With its clever foundation and rich atmosphere, The Ghost Club evokes Victorian dread and terror for the modern age.
Author William Meikle invites readers to return to the long-ago past, deep into Victorian London where a group of authors gather for nightly readings of supernatural tales. Among the writers are some real heavyweights, including Mark Twain, Bram Stoker, Jules Verne, H.G. Wells, and Oscar Wilde.
In a clever and fun twist, Meikle adopts the persona and style of these authors and many more, penning an impressive anthology of unique and original stories.
Each story begins with a brief introduction to the authors and the ways in which they were welcomed into the club. Ideal for fans of the true masters of the form, The Ghost Club makes for a fun few nights of classic, spooky reading.
There are many highlights to Meikle’s collection, but some of the standouts include “Wee Davie Makes a Friend,” the first story in the anthology and a noteworthy attempt to mirror the style of Robert Louis Stevenson. This tale of a young, sick boy and a very special toy will tug at the heartstrings and marvel at the magic such an instrument can bring.
“The Scrimshaw Set,” the story of a haunted chess set and written in the persona of Henry James, is equally dark and fun, imbuing an everyday object with a certain sinister power.
Elsewhere in the collection, “Bram Stoker” recreates the epistolary style of Dracula with “The House of the Dead,” a story that uses journal entries and letters to evoke mystery, tension, and supernatural dread (this story, in particular, is one of the top stories in the anthology, and Meikle expertly uses the epistolary form to spin a fantastic yarn).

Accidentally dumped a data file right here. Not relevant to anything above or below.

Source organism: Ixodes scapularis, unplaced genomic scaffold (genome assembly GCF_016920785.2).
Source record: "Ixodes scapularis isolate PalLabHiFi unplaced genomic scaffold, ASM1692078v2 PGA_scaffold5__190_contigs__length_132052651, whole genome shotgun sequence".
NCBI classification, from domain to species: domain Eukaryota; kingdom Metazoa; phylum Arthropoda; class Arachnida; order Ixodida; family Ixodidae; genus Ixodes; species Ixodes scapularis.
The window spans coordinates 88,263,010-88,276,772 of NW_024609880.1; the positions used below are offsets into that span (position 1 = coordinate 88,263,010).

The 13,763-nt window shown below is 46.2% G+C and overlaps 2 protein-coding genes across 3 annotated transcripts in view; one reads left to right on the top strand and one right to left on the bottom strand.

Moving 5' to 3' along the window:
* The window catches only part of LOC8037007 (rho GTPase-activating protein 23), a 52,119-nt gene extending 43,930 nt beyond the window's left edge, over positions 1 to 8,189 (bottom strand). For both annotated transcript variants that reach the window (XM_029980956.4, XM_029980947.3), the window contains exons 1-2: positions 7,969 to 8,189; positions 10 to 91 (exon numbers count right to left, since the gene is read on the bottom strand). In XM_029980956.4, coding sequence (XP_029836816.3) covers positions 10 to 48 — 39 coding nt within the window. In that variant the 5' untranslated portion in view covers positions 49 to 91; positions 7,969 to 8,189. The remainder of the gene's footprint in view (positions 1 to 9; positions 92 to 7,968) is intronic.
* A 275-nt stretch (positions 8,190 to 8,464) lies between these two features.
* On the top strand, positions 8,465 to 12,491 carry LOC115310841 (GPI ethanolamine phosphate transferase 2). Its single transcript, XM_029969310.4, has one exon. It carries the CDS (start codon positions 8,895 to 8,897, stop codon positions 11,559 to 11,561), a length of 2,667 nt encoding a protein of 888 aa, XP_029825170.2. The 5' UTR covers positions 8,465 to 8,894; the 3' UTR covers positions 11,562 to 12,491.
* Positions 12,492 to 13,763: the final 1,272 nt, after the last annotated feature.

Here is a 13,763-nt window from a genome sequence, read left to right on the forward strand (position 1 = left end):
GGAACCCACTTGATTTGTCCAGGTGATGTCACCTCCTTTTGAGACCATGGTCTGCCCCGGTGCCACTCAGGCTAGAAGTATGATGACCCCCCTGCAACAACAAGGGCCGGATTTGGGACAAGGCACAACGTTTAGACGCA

In “Farside,” Meikle conjures up the spirit of H.G. Wells with a story about experimental photography and projected shadows. “Oscar Wilde” makes a playful appearance with the brief “The Angry Ghost,” a humorous story about an alleged haunting and its impact on a young boy. This story doesn’t quite pack the same punch as some of the other tales in the collection, but its funny resolution adds some levity among the darkness.
The Ghost Club might not appeal to readers looking for a solely modern text; the stories employ verbose prose at times (again, all in the tone and voice of these authors of yesteryear) and rarely do they use dialogue to drive the plots and actions forward. This is not a fault of the author but rather reflective of the time period in which these classic authors wrote their most famous works.
Meikle delights in evoking the image of a club hazy with cigar smoke and scented with brandy and bourbon as a group of authors gather around to tell their wild tales. For readers prepared for that type of atmosphere, with stories that mingle humor and superstition and the supernatural, ‘The Ghost Club’ will be a complete joy.